New York: Simon and Schuster, 1971. First edition. Hardcover. Signed association copy, with additional ANS laid in. 159pp. Octavo [21 cm] Black cloth with a bright yellow ink stamped title on the spine. Boards are crisp and unworn; interior is clean, tight, and bright. In a dust jacket, with subtle toning and general light rubbing to the panels. Crease to jacket front flap, else very light wear. Very good + / very good. Item #63239
The author's fourth novel. A fictional account of the author's time spent as a fire lookout on the north rim of the Grand Canyon. Abbey blends both the dying of his wife in a New Jersey hospital, and one Carol Turner, who disappeared into Organ Pipe Cactus National Monument into this bittersweet love story.
Inscribed by Abbey, in the year of publication, to his longtime friend, the bookman and publisher Ernie Bulow on the front free endpaper: "all the best / to the Bulows / Abbey '71." With an ANS laid in. The note reads: "5-17-71 / Dear Ernie, / Have never rec'd a copy of the Wasatch / Front - or Western Humanities Review. / Please mail - or deliver, if you come this / way soon. How's it all going up there / in Holy Land? Best regards, / Ed Abbey / North Rim, Arizona 86022."
After receiving an English degree in the sixties, Bulow worked for the Bureau of Indian Affairs, resided in Gallup, N.M., and taught English at Fort Wingate on the Navajo Reservation. Subsequently, he received a doctorate from the University of Utah (Abbey's note is addressed to him there), and he returned to Gallup, where he traded in Indian jewelry and kachinas and opened his bookstore. Abbey and Bulow began their friendship in 1970 at the University of Utah, where Bulow was a graduate student, and Abbey was a visiting professor. It was Bulow that managed to publish Ed's essay "Science with a Human Face" in the University of Utah literary magazine "Wasatch Front." This essay was later included in "The Journey Home." It is also significant to note that Bulow was a featured character in Abbey's novel "The Fool's Progress." Interestingly, Bulow also shared a close friendship with Tony Hillerman, with whom he collaborated often.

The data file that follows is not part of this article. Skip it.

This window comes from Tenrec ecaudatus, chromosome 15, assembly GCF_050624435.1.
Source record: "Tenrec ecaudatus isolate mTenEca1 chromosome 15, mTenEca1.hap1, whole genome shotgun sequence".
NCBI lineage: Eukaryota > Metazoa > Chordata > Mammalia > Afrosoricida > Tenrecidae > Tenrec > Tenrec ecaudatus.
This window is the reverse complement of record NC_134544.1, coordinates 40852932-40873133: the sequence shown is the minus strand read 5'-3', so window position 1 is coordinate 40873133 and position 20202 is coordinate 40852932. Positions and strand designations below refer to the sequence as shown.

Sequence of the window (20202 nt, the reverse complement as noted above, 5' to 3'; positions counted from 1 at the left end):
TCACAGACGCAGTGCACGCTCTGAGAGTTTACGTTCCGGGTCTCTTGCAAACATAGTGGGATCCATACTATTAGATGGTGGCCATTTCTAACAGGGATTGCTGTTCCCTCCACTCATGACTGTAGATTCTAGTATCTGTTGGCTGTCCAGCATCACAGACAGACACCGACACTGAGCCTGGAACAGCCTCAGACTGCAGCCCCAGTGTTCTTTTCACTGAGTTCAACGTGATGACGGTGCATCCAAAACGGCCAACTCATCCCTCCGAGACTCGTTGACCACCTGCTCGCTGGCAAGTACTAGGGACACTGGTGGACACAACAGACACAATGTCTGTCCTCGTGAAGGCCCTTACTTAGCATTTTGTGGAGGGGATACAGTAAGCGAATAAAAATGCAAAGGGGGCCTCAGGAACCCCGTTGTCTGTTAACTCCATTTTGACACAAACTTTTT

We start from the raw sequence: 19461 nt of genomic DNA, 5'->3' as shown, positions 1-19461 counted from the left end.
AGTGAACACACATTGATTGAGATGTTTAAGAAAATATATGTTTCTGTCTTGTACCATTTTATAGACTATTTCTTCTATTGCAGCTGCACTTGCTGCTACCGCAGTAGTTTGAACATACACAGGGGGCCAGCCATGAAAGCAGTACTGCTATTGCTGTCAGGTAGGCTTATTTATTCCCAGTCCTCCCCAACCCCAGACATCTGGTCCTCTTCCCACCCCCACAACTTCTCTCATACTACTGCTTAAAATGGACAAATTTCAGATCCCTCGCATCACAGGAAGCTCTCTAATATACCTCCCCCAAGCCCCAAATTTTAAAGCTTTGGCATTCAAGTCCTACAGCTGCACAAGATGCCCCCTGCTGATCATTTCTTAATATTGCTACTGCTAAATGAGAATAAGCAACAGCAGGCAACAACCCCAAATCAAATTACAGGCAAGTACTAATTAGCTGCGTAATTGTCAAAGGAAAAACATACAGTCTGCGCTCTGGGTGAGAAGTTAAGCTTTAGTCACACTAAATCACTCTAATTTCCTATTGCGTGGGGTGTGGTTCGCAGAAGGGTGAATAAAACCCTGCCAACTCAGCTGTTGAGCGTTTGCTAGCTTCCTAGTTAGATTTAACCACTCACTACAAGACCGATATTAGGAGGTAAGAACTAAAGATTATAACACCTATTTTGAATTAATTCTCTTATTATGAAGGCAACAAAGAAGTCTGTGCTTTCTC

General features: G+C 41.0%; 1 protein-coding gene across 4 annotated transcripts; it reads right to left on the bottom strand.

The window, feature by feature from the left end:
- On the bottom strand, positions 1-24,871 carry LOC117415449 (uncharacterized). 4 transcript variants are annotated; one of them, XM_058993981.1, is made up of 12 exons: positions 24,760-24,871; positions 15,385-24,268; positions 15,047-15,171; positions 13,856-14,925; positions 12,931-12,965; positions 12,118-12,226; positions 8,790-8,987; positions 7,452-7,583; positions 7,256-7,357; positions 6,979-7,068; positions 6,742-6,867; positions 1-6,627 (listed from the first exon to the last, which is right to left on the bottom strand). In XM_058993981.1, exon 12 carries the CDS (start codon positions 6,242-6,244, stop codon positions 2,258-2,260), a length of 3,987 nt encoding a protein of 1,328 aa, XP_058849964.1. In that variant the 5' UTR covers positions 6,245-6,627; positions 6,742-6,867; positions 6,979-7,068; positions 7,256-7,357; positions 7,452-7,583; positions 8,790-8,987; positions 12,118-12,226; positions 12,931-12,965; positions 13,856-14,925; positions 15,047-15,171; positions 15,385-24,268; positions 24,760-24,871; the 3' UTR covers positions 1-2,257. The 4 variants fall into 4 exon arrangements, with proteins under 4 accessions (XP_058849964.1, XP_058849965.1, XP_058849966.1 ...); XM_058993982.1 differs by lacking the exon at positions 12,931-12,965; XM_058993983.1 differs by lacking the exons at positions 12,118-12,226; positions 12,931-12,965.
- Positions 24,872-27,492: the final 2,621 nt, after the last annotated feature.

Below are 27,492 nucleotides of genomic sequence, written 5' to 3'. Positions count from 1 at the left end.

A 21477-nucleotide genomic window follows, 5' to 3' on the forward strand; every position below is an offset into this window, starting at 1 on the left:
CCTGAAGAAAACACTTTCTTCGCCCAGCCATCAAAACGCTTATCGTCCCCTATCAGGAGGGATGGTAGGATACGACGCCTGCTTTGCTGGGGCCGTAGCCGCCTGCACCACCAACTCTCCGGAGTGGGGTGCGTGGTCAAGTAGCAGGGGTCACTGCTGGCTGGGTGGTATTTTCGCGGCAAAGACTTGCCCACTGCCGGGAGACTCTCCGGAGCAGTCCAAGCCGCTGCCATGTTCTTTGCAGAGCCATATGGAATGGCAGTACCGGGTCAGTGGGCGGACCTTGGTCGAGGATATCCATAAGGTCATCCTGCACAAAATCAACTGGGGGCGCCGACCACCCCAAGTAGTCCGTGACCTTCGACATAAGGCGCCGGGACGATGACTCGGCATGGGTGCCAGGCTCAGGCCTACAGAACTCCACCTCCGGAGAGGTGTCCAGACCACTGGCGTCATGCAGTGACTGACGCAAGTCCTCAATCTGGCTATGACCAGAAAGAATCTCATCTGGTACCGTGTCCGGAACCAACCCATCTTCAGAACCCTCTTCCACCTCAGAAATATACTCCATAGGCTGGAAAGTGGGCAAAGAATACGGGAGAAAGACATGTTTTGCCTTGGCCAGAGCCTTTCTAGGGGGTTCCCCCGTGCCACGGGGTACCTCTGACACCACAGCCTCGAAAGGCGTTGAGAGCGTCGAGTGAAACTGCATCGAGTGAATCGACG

A nice association copy, inscribed to a close friend by Abbey when he was at the peak of his career, having published his landmark work of natural narrative,"Desert Solitaire," just three years earlier.